to get BMW to make the team turbocharged
inline-4 engines from 1982 onwards. And in 1983, Alfa Romeo made a turbocharged V8 engine, and in the same year and
following years, Honda, Porsche (badged as TAG), Ford-Cosworth and other
smaller companies made turbo-charged
engines, mostly twin-turbocharged V6's.
By the midpoint of 1985, every competing team had a turbocharged engine in their car. And by 1986, the
power figures were becoming quite crazy- all of the engines had
unrestricted turboBoost in qualifying, where they were
developing 1,350+ hp at 5.5 bar Boost (80 psi). These engines and gearboxes
would only last about 2-3 laps, and for the race, the turbocharger's Boost was restricted to ensure engine
reliability; but the engines still produced 950-1000 hp during the race.
Following their experiences at Indianapolis, in 1971 Lotus made a few
unsuccessful experiments with a Pratt & Whitney turbine fitted to chassis
which had also 4WD. The power range was between 390 hp (290 kW) to 500 hp
(370 kW), turbos 500 hp (370 kW) to 900
hp (670 kW) in race, in qualifying up to 1,300 hp (970 kW).
Super car driver idiots [NO pics, only videos]
I got bored with all the "super car crashes"-videos here on YouTube that
only contained PICTURES, CRAPPY MUSIC or/and clips of pure racing cars on
official racing events.
This compilation DOES NOT include pure racing cars on official racing
events - only real life FAILures on the STREETS, made by people with more
money than driving skills...
(Though, even the best car drivers can crash too of course.)
Notice 1: The "Dodge Ram" may not be a super car, but still it's a SRT10
with the 8.3L Viper V10 which produces 510hp. Pretty super for a pick up,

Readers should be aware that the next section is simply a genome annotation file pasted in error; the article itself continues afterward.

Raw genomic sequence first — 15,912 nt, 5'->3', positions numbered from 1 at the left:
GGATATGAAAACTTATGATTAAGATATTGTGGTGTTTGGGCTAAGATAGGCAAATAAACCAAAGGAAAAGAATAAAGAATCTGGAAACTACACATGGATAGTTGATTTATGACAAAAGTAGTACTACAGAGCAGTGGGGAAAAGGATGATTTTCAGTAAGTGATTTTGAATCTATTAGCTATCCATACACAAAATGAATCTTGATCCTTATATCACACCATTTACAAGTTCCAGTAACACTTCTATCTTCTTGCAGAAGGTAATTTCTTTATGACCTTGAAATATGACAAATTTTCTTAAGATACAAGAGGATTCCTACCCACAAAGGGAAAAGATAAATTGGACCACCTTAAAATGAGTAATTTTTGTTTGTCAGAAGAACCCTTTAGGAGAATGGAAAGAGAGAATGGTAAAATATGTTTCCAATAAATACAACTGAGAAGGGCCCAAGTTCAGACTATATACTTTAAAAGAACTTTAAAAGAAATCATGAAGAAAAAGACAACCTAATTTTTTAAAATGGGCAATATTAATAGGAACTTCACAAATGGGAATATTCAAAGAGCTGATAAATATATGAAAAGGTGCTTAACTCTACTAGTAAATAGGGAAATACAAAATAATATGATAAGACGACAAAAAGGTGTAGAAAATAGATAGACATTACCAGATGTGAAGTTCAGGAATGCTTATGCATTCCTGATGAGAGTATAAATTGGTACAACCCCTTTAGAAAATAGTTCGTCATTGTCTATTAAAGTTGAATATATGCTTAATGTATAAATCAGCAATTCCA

don't you think? It has more power than several of the cars in this video.
The intention with this video was to show that skills doesn't come with
Notice 2: Tire is the preferred spelling in the U.S. and Canada. Tyre is
preferred in most varieties of English outside North America. And I'm from
Sweden. So please think outside your box (country), you who claims "tyre"
is incorrect spelling.
Racing In Slow Motion III
Third edition of my Racing in Slow Motion series. It's been a while since I
posted the last one but recently I finally managed to finish this one.
Almost one year after the first edition was uploaded. Enjoy!
ALL VIDEOS AND SONGS BELONG TO THEIR RESPECTIVE OWNERS!
Two Steps from Hell - Love and Loss
Clint Mansell - Shellshock
Clinton Shorter - District 9
Steve Jablonsky - Goliath
Bruno Senna On Board R30 during WSR at Spa Francorchamps
Video made with my phone camera during the demo at Spa! Please note I drove
within safe limits and not flat-out. Don't use your phone and drive!!
Video feito com a camera do meu celular durante a demonstracao em Spa!
Eu pilotei com margem de seguranca! Nao usem seus telefones enquanto
Rally Racing ~ Best of Rally 2014
Rally Racing ~ Best of Rally 2014
Rally car racing is a totally different beast than road driving. It usually
involves dirt roads and skidding, E-brake turns and the general defiance of
all apparent logic as far as trying to keep a car upright and moving
Bugatti Veyron vs Lamborghini Aventador vs Lexus LFA vs McLaren MP4-12C - Head 2 Head Episode 8
On this special episode of Head 2 Head, Automobile Magazine's Jason Cammisa
pits the world's most exclusive super cars against each other in a
no-holds-barred drag race battle! Do the carbon fiber-bodied Aventador,
LFA, and MP4-12C have what it takes to take on the king of the super car
realm - the Bugatti Veyron?
Now available in full HD 1080P resolution!
Head 2 Head appears every other Wednesday on the new Motor Trend channel.
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F1 2015 Malaysian GP Drivers Press Conference
F1 2015 Malaysian GP Drivers Press Conference
Lewis Hamilton Nico Rosberg Felipe Massa Sebastian Vettel Kimi Raikkonen
Valtteri Bottas Daniel Ricciardo Carlos Sainz Jr. Romain Grosjean Pastor
Maldonado Felipe Nasr Max Verstappen Daniil Kvyat Nico Hulkenberg Sergio
Perez Marcus Ericsson Jenson Button Kevin Magnussen Mercedes Williams
Martini Racing Scuderia Ferrari Toro Rosso Renault Lotus Mercedes Mclaren
HONDA RedBull Renault